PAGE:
14. Conspicuity of the motorcycle is a critical factor in the multiple vehicle accidents, and accident involvement is significantly reduced by the use of motorcycle headlamps (on in daylight) and the wearing of high visibility yellow, orange or bright red jackets.
15. Fuel system leaks and spills were present in 62% of the motorcycle accidents in the post-crash phase. This represents an undue hazard for fire.
16. The median pre-crash speed was 29.8 mph, and the median crash speed was 21.5 mph, and the one-in-a-thousand crash speed is approximately 86 mph.
17. The typical motorcycle pre-crash lines-of-sight to the traffic hazard portray no contribution of the limits of peripheral vision; more than three-fourths of all accident hazards are within 45deg of either side of straight ahead.
18. Conspicuity of the motorcycle is most critical for the frontal surfaces of the motorcycle and rider.
19. Vehicle defects related to accident causation are rare and likely to be due to deficient or defective maintenance.
20. Motorcycle riders between the ages of 16 and 24 are significantly overrepresented in accidents; motorcycle riders between the ages of 30 and 50 are significantly underrepresented. Although the majority of the accident-involved motorcycle riders are male (96%), the female motorcycles riders are significantly overrepresented in the accident data.
22. Craftsmen, laborers, and students comprise most of the accident-involved motorcycle riders. Professionals, sales workers, and craftsmen are underrepresented and laborers, students and unemployed are overrepresented in the accidents.
23. Motorcycle riders with previous recent traffic citations and accidents are overrepresented in the accident data.
24. The motorcycle riders involved in accidents are essentially without training; 92% were self-taught or learned from family or friends. Motorcycle rider training experience reduces accident involvement and is related to reduced injuries in the event of accidents.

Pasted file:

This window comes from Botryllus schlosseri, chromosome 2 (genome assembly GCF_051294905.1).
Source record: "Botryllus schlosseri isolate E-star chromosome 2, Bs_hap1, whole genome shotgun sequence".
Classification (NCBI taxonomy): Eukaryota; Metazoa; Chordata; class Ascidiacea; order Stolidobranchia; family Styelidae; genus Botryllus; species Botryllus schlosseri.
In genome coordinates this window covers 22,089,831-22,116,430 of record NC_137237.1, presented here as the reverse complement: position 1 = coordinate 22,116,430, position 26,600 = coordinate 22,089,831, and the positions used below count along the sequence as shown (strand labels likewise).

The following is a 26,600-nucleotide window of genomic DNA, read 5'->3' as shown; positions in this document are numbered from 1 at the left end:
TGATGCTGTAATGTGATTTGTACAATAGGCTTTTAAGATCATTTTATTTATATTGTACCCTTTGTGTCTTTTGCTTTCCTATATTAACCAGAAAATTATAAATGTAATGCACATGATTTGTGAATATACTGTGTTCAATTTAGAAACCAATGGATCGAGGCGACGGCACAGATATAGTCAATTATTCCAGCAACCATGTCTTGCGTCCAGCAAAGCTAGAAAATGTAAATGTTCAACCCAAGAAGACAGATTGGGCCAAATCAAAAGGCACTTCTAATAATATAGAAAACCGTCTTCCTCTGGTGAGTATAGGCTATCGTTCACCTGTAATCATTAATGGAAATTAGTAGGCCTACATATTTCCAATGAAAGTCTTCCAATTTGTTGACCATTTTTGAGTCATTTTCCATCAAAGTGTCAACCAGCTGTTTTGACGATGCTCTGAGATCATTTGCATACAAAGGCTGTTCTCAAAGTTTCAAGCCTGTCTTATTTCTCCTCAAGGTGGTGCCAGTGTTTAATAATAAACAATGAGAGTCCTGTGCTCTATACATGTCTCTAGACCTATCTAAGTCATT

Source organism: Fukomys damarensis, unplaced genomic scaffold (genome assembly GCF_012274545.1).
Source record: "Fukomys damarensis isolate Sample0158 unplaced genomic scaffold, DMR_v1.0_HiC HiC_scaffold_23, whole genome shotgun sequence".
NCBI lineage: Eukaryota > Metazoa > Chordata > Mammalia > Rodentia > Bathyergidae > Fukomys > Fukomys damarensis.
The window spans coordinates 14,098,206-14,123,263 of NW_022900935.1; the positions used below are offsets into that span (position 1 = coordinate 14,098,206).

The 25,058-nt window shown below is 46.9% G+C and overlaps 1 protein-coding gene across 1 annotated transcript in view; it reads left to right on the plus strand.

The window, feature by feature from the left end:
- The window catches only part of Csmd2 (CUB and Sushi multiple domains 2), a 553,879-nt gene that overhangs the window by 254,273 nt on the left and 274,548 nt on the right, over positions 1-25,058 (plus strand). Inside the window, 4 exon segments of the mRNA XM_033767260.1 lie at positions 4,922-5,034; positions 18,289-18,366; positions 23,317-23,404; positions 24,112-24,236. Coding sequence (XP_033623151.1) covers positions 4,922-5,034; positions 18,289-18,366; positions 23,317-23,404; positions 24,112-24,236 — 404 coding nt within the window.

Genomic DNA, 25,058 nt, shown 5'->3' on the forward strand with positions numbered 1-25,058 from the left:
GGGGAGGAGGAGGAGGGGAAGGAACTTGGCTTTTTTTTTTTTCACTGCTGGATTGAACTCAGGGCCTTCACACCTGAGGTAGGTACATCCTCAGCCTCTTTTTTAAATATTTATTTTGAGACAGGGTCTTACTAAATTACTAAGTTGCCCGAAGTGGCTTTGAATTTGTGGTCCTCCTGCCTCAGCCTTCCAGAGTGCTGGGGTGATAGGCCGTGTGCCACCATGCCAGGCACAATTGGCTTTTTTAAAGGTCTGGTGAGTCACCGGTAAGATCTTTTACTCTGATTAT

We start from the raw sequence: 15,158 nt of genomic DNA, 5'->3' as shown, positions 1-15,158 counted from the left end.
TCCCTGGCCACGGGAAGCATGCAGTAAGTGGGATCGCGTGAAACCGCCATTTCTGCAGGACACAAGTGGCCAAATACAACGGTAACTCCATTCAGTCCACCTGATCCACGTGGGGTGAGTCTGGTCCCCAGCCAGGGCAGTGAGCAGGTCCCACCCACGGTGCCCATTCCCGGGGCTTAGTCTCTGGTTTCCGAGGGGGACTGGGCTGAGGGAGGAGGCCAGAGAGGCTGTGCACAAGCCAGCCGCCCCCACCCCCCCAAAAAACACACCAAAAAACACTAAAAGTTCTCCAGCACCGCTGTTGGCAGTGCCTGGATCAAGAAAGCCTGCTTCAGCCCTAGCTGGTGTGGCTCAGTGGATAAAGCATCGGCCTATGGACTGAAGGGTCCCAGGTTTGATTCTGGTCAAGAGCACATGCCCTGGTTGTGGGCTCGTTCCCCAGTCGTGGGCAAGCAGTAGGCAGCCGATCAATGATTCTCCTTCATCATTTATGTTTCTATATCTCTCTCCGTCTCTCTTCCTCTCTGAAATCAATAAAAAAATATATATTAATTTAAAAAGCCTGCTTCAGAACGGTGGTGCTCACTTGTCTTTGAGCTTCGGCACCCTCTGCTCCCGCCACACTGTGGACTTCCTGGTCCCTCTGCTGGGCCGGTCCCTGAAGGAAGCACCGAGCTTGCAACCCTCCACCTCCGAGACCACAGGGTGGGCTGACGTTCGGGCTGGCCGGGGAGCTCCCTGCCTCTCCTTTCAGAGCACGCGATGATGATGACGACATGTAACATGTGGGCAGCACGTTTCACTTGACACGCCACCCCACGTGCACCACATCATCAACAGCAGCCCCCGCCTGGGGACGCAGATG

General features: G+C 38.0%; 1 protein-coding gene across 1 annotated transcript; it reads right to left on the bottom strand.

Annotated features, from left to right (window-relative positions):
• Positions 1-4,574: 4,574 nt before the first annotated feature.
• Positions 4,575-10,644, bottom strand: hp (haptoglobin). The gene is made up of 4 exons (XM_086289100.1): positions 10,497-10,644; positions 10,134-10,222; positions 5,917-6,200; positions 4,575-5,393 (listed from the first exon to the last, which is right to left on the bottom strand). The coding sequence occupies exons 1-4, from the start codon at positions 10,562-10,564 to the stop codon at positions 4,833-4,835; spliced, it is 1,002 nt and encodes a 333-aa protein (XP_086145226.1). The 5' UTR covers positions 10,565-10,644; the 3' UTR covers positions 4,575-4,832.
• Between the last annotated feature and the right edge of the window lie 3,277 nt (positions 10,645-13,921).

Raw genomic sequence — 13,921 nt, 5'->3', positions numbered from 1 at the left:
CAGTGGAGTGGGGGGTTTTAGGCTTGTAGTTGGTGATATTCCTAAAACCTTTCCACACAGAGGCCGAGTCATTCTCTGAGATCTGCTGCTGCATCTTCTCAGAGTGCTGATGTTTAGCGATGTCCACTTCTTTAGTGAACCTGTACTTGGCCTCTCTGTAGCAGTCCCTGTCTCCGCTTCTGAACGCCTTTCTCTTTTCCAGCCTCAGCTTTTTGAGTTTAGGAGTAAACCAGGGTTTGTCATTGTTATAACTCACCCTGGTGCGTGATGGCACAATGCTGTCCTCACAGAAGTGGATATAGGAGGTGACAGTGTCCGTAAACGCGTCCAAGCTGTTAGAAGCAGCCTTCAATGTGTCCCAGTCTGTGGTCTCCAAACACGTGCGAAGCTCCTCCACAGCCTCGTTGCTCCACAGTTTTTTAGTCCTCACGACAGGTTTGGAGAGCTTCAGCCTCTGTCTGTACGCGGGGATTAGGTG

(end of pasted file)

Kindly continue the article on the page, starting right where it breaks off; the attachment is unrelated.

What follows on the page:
25. More than half of the accident-involved motorcycle riders had less than 5 months experience on the accident motorcycle, although the total street riding experience was almost 3 years. Motorcycle riders with dirt bike experience are significantly underrepresented in the accident data.
26. Lack of attention to the driving task is a common factor for the motorcyclist in an accident.
27. Almost half of the fatal accidents show alcohol involvement.
28. Motorcycle riders in these accidents showed significant collision avoidance problems. Most riders would overbrake and skid the rear wheel, and underbrake the front wheel greatly reducing collision avoidance deceleration. The ability to countersteer and swerve was essentially absent.
29. The typical motorcycle accident allows the motorcyclist just less than 2 seconds to complete all collision avoidance action.
30. Passenger-carrying motorcycles are not overrepresented in the accident area.
31. The driver of the other vehicles involved in collision with the motorcycle are not distinguished from other accident populations except that the ages of 20 to 29, and beyond 65 are overrepresented. Also, these drivers are generally unfamiliar with motorcycles.
32. Large displacement motorcycles are underrepresented in accidents but they are associated with higher injury severity when involved in accidents.
33. Any effect of motorcycle color on accident involvement is not determinable from these data, but is expected to be insignificant because the frontal surfaces are most often presented to the other vehicle involved in the collision.
34. Motorcycles equipped with fairings and windshields are underrepresented in accidents, most likely because of the contribution to conspicuity and the association with more experienced and trained riders.
35. Motorcycle riders in these accidents were significantly without motorcycle license, without any license, or with license revoked.
36. Motorcycle modifications such as those associated with the semi-chopper or cafe racer are definitely overrepresented in accidents.
37. The likelihood of injury is extremely high in these motorcycle accidents-98% of the multiple vehicle collisions and 96% of the single vehicle accidents resulted in some kind of injury to the motorcycle rider; 45% resulted in more than a minor injury.